Spontaneous spondylodiscitis remains uncommon but is a serious complication of the vertebral column. Risk factors include diabetes, hemodialysis, intravenous drug abuse, and chronic steroid use, and pain is the most common presenting symptom. This study aims to review the literature and report on the incidence, management, and clinical outcome of spontaneous spondylodiscitis in 44 patients.
This is a prospective study including 44 patients with spontaneous spondylodiscitis managed in the neurosurgery department of Cairo University Hospitals during the period between January 2012 and October 2017. All patients had a full clinical assessment, laboratory tests, radiological studies in the form of MRI with and without contrast, and a postoperative follow-up of up to 12 months.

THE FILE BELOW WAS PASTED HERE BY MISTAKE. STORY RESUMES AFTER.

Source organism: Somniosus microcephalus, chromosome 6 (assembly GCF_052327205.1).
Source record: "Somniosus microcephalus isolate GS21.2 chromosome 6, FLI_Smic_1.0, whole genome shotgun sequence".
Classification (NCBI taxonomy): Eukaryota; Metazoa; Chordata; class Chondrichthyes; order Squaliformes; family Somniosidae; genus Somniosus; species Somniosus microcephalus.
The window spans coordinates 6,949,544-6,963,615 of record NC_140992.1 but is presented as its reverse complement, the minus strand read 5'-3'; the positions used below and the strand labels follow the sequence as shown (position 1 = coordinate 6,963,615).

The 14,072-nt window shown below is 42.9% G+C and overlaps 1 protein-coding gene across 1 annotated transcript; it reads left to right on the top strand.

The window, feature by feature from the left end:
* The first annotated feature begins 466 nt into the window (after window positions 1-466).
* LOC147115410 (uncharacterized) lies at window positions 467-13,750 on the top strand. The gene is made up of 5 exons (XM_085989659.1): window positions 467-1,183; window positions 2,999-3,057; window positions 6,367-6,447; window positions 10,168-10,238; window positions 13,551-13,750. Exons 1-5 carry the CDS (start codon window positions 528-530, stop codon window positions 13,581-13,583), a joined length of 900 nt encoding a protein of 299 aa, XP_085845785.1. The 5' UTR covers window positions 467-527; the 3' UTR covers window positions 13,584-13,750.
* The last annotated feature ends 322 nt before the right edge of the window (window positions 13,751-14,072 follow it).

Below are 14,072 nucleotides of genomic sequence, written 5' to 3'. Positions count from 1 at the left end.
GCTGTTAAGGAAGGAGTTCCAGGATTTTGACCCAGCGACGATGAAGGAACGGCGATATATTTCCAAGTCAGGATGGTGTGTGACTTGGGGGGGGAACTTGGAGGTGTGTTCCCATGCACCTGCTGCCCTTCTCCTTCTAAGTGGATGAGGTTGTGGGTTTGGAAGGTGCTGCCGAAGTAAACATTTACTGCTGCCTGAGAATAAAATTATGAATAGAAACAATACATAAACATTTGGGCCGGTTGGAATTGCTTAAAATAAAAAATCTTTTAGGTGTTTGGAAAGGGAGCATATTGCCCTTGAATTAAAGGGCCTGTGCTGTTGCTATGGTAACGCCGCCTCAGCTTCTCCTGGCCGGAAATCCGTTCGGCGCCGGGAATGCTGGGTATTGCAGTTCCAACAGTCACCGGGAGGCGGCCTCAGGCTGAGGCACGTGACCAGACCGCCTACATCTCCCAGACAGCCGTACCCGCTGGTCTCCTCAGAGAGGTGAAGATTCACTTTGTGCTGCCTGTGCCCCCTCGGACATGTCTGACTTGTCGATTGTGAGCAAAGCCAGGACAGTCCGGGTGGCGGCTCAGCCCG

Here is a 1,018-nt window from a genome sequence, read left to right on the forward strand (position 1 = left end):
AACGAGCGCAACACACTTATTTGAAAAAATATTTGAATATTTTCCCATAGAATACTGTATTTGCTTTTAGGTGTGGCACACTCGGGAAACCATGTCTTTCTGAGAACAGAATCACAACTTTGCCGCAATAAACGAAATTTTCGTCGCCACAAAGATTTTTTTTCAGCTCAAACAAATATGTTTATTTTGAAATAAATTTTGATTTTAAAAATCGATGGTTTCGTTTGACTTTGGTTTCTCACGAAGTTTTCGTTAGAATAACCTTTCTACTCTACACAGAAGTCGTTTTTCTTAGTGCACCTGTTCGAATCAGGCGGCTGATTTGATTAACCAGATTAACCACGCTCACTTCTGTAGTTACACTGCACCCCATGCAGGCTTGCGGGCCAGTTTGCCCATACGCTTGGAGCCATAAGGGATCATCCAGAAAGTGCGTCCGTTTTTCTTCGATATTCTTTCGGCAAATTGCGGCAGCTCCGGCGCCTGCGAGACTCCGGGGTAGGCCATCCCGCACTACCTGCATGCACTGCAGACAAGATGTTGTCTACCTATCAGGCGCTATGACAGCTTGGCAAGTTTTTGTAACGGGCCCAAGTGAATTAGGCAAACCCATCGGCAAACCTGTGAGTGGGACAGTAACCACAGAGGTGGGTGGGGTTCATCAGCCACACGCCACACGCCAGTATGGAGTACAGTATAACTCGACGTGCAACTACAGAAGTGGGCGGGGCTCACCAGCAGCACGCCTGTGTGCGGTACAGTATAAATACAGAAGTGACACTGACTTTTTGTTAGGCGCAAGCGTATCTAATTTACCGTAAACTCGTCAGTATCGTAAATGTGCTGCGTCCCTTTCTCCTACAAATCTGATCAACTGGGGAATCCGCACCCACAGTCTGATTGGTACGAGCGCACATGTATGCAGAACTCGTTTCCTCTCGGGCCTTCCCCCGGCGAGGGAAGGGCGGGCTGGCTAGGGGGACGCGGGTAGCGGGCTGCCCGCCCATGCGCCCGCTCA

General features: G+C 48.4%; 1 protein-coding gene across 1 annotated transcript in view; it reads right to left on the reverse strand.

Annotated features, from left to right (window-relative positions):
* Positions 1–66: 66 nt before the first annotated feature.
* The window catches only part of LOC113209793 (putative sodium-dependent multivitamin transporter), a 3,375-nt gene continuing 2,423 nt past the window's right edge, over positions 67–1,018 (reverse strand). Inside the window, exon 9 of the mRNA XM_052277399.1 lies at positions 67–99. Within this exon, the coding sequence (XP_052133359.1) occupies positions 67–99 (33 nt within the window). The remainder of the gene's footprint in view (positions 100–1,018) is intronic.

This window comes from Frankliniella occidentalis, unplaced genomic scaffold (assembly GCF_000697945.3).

Twelve cases underwent conservative treatment in the form of complete bed rest, intravenous antibiotics, and a spinal brace. Ten cases underwent surgical intervention in the form of laminectomy, debridement, and open biopsy. Twenty-two cases underwent laminectomy and surgical stabilization with fusion. There were 15 cases of tuberculous spondylodiscitis, 6 cases of brucellosis, 6 cases of pyogenic infection, and 17 cases in which no organism could be detected.
Once the primary diagnosis is confirmed, early and adequately prolonged antibiotic therapy is recommended for spontaneous spondylodiscitis. Some cases can be successfully treated with conservative treatment alone, whereas surgery may be needed in other cases such as severe destruction of endplates, spinal abscess formation, mechanical instability, neurological deficits, and severe pain that have failed to respond to conservative treatment.